• paulwilsonkc says:

      Good points Robertoe and thanks for making an appearance! You should do that more often.

      I can only push the rumor mill so far. No word on the once removed theatre coming back, but if it does; you know you’ll hear it here. I’d be all for it so young scholars would have another place to hang on that end of the venerable Plaza.

      I battled with this story for two weeks before I wrote it, researching what RH has done in the past, what they are doing now, their business model, corporate psychology, calling every contact I have in the area, etc., because I couldn’t tie up enough lose ends to make “me” believe in it.

      But after 3 solid confirmations, as solid as any rumor can be confirmed, plus what seemed to be one contact intentionally trying to throw me off the scent, I felt certain enough to commit it to print.

  2. Pendylove says:

    What RH did to the interior of that beautiful, old Plaza theatre was heartbreaking, sad and disrespectful. We can only hope that the future tenants will truly value it’s “restoration,” and will sand blast off all the ugly gray paint to reveal again the historic building’s interior beauty.

    • paulwilsonkc says:

      Pendy, I hear you. I loved that old theatre. Progress looks different to different people. I’d take the Plaza in 1979 if I had my choice.
      Thanks for your comment.

  3. paulwilsonkc says:

    SD, I used to come up weekends in 71-72 during high school and stay with my grandfather who lived on the Plaza. Dirty Sally’s, Volker, Cowtown, had a ball.

  4. Balbonis Moleskine says:

    In trying to modernize the Plaza they killed the things that made it unique. Now it is just like any number of upscale outdoor malls that dot the western and southern USA.

    Now we have our own version of The Grove in LA with the same 25 upscale aspirational brands. Yippee, I guess.

    People are poorer now so that $1500 armani suit has become a $150 Armani Exchange screenprinted deep V t-shirt. So now if you need to spend a lot of money looking like you are in the Bridge and Tunnel Posse we got you covered. Good luck actually finding a real, actual tailor.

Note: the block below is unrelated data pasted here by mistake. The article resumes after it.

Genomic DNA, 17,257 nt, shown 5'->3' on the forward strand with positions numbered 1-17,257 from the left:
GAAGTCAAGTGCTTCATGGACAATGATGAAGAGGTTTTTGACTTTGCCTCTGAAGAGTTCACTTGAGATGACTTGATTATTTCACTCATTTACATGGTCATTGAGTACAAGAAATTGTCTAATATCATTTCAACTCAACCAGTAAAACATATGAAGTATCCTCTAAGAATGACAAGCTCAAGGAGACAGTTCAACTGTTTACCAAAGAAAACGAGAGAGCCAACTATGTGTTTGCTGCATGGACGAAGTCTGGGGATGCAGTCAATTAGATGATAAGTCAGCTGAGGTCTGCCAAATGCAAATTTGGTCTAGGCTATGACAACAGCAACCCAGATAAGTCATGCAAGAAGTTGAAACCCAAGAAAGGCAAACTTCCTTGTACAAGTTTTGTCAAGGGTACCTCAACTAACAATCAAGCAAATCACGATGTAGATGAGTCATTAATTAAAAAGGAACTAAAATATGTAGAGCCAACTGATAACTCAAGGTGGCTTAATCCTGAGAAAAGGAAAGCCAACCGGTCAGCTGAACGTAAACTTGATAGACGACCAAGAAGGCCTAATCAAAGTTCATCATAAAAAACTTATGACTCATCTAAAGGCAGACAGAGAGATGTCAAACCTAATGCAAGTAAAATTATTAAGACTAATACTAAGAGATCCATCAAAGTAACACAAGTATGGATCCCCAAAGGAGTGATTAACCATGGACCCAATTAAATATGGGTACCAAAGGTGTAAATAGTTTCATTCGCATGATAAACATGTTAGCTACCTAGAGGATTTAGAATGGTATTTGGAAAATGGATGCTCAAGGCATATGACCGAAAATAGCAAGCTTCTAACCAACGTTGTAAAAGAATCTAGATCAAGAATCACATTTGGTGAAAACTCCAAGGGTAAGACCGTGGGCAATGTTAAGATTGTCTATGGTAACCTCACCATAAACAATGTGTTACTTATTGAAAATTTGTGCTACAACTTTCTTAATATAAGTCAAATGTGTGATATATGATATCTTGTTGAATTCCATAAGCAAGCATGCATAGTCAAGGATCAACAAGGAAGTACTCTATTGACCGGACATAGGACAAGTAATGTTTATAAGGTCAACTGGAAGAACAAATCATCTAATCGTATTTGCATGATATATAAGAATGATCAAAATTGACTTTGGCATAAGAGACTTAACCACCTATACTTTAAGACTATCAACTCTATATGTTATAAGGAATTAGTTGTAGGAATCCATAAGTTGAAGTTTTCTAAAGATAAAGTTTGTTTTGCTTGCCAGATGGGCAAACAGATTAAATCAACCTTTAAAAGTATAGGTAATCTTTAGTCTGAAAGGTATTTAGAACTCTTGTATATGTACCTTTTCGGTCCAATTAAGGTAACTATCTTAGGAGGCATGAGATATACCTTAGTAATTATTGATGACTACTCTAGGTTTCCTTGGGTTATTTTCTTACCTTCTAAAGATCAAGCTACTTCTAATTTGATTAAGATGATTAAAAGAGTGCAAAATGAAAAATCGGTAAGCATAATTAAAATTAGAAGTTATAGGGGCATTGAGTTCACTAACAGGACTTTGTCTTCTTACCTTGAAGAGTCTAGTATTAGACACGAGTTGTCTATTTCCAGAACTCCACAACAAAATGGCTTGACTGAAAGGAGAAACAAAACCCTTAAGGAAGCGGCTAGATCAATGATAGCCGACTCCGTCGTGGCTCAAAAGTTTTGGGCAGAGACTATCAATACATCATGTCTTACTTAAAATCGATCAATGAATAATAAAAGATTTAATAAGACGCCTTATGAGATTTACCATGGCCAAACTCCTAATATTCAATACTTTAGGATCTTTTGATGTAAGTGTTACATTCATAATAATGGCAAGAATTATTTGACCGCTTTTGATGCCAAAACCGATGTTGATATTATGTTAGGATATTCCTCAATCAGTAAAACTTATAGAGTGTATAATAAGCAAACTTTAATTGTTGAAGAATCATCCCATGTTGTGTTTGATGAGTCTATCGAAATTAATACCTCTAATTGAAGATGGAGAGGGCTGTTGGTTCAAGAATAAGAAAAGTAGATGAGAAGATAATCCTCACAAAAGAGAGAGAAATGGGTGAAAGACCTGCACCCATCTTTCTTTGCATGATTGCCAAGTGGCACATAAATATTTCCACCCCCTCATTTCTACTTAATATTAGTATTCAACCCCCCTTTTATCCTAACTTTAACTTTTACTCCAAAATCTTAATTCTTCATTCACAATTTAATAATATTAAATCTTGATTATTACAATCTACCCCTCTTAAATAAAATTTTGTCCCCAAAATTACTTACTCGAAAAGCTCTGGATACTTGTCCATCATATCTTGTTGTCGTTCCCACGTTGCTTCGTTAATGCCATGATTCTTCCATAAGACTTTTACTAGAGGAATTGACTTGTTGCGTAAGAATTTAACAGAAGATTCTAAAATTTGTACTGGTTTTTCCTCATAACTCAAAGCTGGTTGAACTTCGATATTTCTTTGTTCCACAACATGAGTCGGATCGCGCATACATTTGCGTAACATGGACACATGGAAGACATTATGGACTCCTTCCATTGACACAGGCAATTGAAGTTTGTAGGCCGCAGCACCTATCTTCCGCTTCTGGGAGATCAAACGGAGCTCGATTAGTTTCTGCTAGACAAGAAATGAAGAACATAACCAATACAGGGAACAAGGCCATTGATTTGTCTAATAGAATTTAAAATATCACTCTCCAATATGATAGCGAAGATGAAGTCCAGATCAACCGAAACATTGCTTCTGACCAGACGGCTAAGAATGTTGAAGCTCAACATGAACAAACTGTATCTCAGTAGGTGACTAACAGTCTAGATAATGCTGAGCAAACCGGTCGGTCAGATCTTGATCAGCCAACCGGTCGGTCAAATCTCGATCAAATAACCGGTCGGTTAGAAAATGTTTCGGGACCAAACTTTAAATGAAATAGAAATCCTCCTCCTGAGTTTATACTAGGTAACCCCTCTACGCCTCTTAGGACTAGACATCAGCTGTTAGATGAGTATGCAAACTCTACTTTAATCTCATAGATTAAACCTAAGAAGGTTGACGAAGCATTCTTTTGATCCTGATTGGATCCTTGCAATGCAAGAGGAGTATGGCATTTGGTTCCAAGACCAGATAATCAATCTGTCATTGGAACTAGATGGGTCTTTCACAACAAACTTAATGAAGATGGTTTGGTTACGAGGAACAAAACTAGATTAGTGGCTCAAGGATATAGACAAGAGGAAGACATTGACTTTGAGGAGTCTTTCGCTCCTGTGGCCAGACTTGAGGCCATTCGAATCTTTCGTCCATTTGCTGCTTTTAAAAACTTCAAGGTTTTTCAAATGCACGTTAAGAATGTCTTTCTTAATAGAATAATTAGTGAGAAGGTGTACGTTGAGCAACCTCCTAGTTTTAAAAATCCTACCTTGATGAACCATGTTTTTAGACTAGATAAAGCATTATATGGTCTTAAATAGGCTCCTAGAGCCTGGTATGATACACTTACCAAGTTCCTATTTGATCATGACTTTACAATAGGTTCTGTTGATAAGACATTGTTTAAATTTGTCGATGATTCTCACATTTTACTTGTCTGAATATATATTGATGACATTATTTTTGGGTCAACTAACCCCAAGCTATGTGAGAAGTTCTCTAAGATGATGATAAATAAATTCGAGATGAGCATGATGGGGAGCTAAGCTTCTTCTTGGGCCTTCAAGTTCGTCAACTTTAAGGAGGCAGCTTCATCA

5. admin says:

    Well, the Plaza Theater was way long in the tooth and couldn’t support enough movie screens to make it viable in today’s movie market.

    Dickinson had it and was going thru one of its many bouts with trying to survive and no way did it want to pour money down that rat hole.

    It might have made a nice art house, but not with the prevailing rents on the Plaza.

    No, it was time for the Plaza Theater to go. Too bad somebody besides Restoration hardware rescued it because there sure isn’t much, if anything, left from its hallowed past to gaze upon these days.

  6. chuck says:

    I’m gonna scrape up 50 large, go pick up some PVC, 14/2 and a new DeWalt Drill the day they open.

  7. Liz says:

    Personally I think RH taking over Halls is a great idea. It will be kept as one store as oppose to being broken up into many like in a shopping mall. They will maintain yhe building’s integrity and their look compliments the architecture. Good for RH for growing from a company almost bankrupt to a luxury lifestyle brand that everyone admires. It seems to me that people just like to nag and complain about change even if it is good for the city’s economy…

    • paulwilsonkc says:

      Liz, Im going to try to comment without it sounding like I’m talking about of both side of my face.
      I totally agree with Robertoe, above, when it comes to the integrity of The Plaza, but Im a bit of a purist. I was sick when part of Harry Starkers and the theatre got munched. I spent countless nights upstairs in Starkers listening to Ida, loved that place, but progress dictates a move forward.
      I spent lots and lots of time in KC, before I moved here, staying at my grandfathers condo on the Plaza as a young kid from Carthage, Mo, Zip Code EIEIO. I thought I was in the big city!
      I hate that I can’t go to Dirty Sallys, Cowtown or Volker on Sunday afternoon.
      All that said, what else was going to come take Halls in one feld swoop? Likely nothing. Im a huge RH fan, so if not them, who?
      I think when its done it will add an anchor to the Plaza that will class things up some. I just hate to see a retail store like Forever21 sit where Swansons was. But RH…. it will fit and progress moves forward, some purists like me have to get over themselves and enjoy the brave new world.

  8. me says:

    The Plaza needs more crappy chain sandwich shops. Here’s to hoping Highwoods has the foresight to backfill RH’s current spot with one of them, maybe even two!

  9. Matt says:

    The question I have in this situation is this: What will go where Restoration Hardware is currently located?

    As much as many locals will disagree with my opinion, the Plaza needs to maintain its upscale image and bring a retailer that’s a one-of-a-kind for the region. I think a Louis Vuitton, or the return of Gucci would be a home run.

    • paulwilsonkc says:

      Matt, thanks for reaching back to an oldie! I was just glad to scoop every one in the city on Halls going to RH before the negotiations are complete. To the best of my knowledge, since this is so far out, no one knows RH is moving so their space is no where near being marketed. They wanted this quiet for at least 6 months.
      The deal could still go South, but not likely.
      Agree totally on upscale comment. Forever21 is far enough in the bottom of the mass appeal market.